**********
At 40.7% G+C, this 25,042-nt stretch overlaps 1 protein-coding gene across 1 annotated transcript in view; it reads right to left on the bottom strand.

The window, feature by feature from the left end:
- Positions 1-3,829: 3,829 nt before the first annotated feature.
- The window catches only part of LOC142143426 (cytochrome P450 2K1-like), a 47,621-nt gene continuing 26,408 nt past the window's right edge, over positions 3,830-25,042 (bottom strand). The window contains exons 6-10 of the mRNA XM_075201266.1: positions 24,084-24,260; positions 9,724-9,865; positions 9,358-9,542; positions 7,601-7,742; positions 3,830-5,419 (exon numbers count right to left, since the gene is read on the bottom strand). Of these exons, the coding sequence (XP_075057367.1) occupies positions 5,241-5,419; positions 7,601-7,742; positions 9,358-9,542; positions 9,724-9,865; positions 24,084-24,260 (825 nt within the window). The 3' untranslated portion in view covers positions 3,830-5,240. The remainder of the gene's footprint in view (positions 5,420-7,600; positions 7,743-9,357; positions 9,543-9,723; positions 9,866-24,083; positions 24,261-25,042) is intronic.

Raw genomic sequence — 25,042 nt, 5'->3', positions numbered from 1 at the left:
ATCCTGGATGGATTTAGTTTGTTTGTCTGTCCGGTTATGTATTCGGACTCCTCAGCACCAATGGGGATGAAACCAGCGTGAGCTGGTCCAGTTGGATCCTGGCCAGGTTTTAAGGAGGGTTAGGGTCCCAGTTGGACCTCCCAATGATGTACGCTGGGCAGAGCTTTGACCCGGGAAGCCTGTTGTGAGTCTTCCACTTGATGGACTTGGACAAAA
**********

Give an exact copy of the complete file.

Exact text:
At 40.7% G+C, this 25,042-nt stretch overlaps 1 protein-coding gene across 1 annotated transcript in view; it reads right to left on the bottom strand.

The window, feature by feature from the left end:
- Positions 1-3,829: 3,829 nt before the first annotated feature.
- The window catches only part of LOC142143426 (cytochrome P450 2K1-like), a 47,621-nt gene continuing 26,408 nt past the window's right edge, over positions 3,830-25,042 (bottom strand). The window contains exons 6-10 of the mRNA XM_075201266.1: positions 24,084-24,260; positions 9,724-9,865; positions 9,358-9,542; positions 7,601-7,742; positions 3,830-5,419 (exon numbers count right to left, since the gene is read on the bottom strand). Of these exons, the coding sequence (XP_075057367.1) occupies positions 5,241-5,419; positions 7,601-7,742; positions 9,358-9,542; positions 9,724-9,865; positions 24,084-24,260 (825 nt within the window). The 3' untranslated portion in view covers positions 3,830-5,240. The remainder of the gene's footprint in view (positions 5,420-7,600; positions 7,743-9,357; positions 9,543-9,723; positions 9,866-24,083; positions 24,261-25,042) is intronic.

Raw genomic sequence — 25,042 nt, 5'->3', positions numbered from 1 at the left:
ATCCTGGATGGATTTAGTTTGTTTGTCTGTCCGGTTATGTATTCGGACTCCTCAGCACCAATGGGGATGAAACCAGCGTGAGCTGGTCCAGTTGGATCCTGGCCAGGTTTTAAGGAGGGTTAGGGTCCCAGTTGGACCTCCCAATGATGTACGCTGGGCAGAGCTTTGACCCGGGAAGCCTGTTGTGAGTCTTCCACTTGATGGACTTGGACAAAA